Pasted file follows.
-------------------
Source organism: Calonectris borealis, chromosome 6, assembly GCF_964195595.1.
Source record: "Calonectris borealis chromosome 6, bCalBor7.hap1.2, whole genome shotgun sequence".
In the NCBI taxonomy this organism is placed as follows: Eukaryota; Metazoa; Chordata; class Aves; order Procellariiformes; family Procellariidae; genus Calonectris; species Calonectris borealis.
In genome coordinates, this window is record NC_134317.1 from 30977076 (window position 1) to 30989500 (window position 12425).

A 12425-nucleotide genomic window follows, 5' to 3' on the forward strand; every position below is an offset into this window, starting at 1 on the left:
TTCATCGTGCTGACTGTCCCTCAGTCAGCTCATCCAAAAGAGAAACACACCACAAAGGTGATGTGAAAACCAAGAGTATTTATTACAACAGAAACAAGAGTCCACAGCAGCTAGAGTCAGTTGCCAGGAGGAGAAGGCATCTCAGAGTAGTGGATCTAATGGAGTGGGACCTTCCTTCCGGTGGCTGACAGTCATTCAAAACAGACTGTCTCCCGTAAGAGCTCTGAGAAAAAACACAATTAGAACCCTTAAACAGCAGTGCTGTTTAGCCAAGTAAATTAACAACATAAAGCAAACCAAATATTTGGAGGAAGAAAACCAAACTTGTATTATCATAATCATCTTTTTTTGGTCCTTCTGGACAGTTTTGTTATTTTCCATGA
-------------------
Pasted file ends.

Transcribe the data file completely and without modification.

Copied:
Source organism: Calonectris borealis, chromosome 6, assembly GCF_964195595.1.
Source record: "Calonectris borealis chromosome 6, bCalBor7.hap1.2, whole genome shotgun sequence".
In the NCBI taxonomy this organism is placed as follows: Eukaryota; Metazoa; Chordata; class Aves; order Procellariiformes; family Procellariidae; genus Calonectris; species Calonectris borealis.
In genome coordinates, this window is record NC_134317.1 from 30977076 (window position 1) to 30989500 (window position 12425).

A 12425-nucleotide genomic window follows, 5' to 3' on the forward strand; every position below is an offset into this window, starting at 1 on the left:
TTCATCGTGCTGACTGTCCCTCAGTCAGCTCATCCAAAAGAGAAACACACCACAAAGGTGATGTGAAAACCAAGAGTATTTATTACAACAGAAACAAGAGTCCACAGCAGCTAGAGTCAGTTGCCAGGAGGAGAAGGCATCTCAGAGTAGTGGATCTAATGGAGTGGGACCTTCCTTCCGGTGGCTGACAGTCATTCAAAACAGACTGTCTCCCGTAAGAGCTCTGAGAAAAAACACAATTAGAACCCTTAAACAGCAGTGCTGTTTAGCCAAGTAAATTAACAACATAAAGCAAACCAAATATTTGGAGGAAGAAAACCAAACTTGTATTATCATAATCATCTTTTTTTGGTCCTTCTGGACAGTTTTGTTATTTTCCATGA